Thursday, March 28, 2013

Theological Lyrics Thursday: Friel-Proof Christian Music

Hello Internet,

12 days after starting blogging, my post entitled The Wretched Podcast is the most popular, due largely to Elizabeth Prata's encouragement from a blog post on her website, In that post, I made mention of Todd Friel's radio program, and used it to springboard into a discussion of song-lyrics in Christian music and the danger of judging it by how it sounds rather than what it says. 

The idea hit me that I could present a few songs once a week, as a regular upload, to encourage any potential readers to check out songs that can offer them not just a good listen but also theologically meaty lyrics, to help us grow in our walk and remain 'heavenly minded.'

Since I can't limit myself to just one, here's what I'll do today--I'll make three categories:

1. Doctrinal Exposition -- this song emphasizes an important Biblical doctrine of some kind.
2. Good Idea -- this song delievers a message consistent with, or derived from, the Bible but isn't necessarily phrased in doctrinal language; less explicit, essentially.
3. Mostly Air -- this song may or may not have some redeeming qualities, but will be mostly fluff, with little or nothing to distinguish it as exclusively Christian music, and would be best avoided. However, in most cases you can get away with listening to it as long as it doesn't make up the vast bulk of your music library. 
Here comes the first batch:

Doctrinal Exposition: Children of God, by Third Day

+3 Brownie Points for having the singer look like the stereotypical 'Anglican' Jesus we see in paintings.

Here's what's good about the song: 

It emphasizes the doctrine of adoption -- the brief clip at the beginning emphasizes that point. The Bible says in Ephesians 1:5 that through Jesus Christ we (those who are saved) have been adopted as children of God into His family. Romans 8:14 says that "all who are led by the [Holy] Spirit are children of God." So the message is more than just sentimental, but an important Biblical truth to recognize. That's the great strength of Third Day's song. Extra credit is awarded for the manifold references to us being redeemed, the fact that we are "free from the judgment that we deserve," the implicit references to the Trinity through reference to the Father and the Son, and the correct identification of believers as Saints -- "we are the Saints, we are the Children, we've been redeemed, we've been forgiven," a bridge chorus that shows up later in the song.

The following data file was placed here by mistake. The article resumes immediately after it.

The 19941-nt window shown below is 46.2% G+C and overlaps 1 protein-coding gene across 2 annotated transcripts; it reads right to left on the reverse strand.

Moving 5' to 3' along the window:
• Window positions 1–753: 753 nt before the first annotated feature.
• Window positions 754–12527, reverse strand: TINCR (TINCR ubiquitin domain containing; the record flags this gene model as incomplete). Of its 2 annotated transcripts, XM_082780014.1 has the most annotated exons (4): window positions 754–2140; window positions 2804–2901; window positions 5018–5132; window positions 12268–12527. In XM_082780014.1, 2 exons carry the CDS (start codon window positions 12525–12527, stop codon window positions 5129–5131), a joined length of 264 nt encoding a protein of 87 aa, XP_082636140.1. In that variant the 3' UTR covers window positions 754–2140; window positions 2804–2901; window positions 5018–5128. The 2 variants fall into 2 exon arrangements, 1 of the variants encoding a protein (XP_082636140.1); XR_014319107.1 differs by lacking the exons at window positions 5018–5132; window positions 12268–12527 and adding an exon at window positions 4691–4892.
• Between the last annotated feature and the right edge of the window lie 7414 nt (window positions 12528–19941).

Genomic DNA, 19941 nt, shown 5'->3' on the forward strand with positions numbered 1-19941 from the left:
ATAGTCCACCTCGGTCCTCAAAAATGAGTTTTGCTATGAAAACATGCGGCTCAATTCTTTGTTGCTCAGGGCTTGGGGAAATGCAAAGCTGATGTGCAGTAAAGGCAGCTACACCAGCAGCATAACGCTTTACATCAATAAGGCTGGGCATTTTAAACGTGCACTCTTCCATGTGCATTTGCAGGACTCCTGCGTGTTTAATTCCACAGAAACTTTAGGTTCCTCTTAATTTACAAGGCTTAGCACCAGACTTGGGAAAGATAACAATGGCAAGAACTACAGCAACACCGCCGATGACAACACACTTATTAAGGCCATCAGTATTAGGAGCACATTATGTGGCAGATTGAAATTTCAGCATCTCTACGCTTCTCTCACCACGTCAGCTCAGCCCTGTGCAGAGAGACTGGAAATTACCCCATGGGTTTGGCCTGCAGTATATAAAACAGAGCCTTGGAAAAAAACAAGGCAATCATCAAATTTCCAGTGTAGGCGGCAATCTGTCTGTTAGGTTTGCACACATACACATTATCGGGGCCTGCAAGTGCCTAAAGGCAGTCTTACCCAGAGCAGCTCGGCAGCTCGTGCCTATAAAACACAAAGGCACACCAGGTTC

In an age of deception and misinformation about who the Saints are, and who is a child of God, this song does a great service by emphasizing that both of these terms refer to believers in Jesus Christ, in contrast to Roman Catholic teaching that Saints are an elite, exclusive class of believers who have died and now answer prayers directed to them, and the false worldly misunderstanding that everyone on earth is a child of God, when in fact unbelievers are referred to as "children of wrath." (Ephesians 2:3)

Good Idea: Blessings, by Laura Story

Here's what's good about the song:

It questions the mentality that says that God will make life into a cake-walk for every believer. It directly challenges the 'every day a Friday' attitude that expects Christians to be happy all the time and everything hunky-dory for them. It repeatedly questions, in several clever ways, whether the seemingly bad things in life may in fact be "blessings in disguise," reminding us that "this is not our home," and suggesting in one verse that "we doubt your goodness, we doubt your love, as if every promise from your word is not enough." This challenges us to be careful to not lose faith when prayers are not immediately answered with the relief we seek. It points the listener away from their material circumstance and refocuses them on God's promises. This is not 'your best life now.' Our best life is a future life after death, promised to us by God, for those who persevere in faith through the trials of life. (James 1:3) (Hebrews 6:12)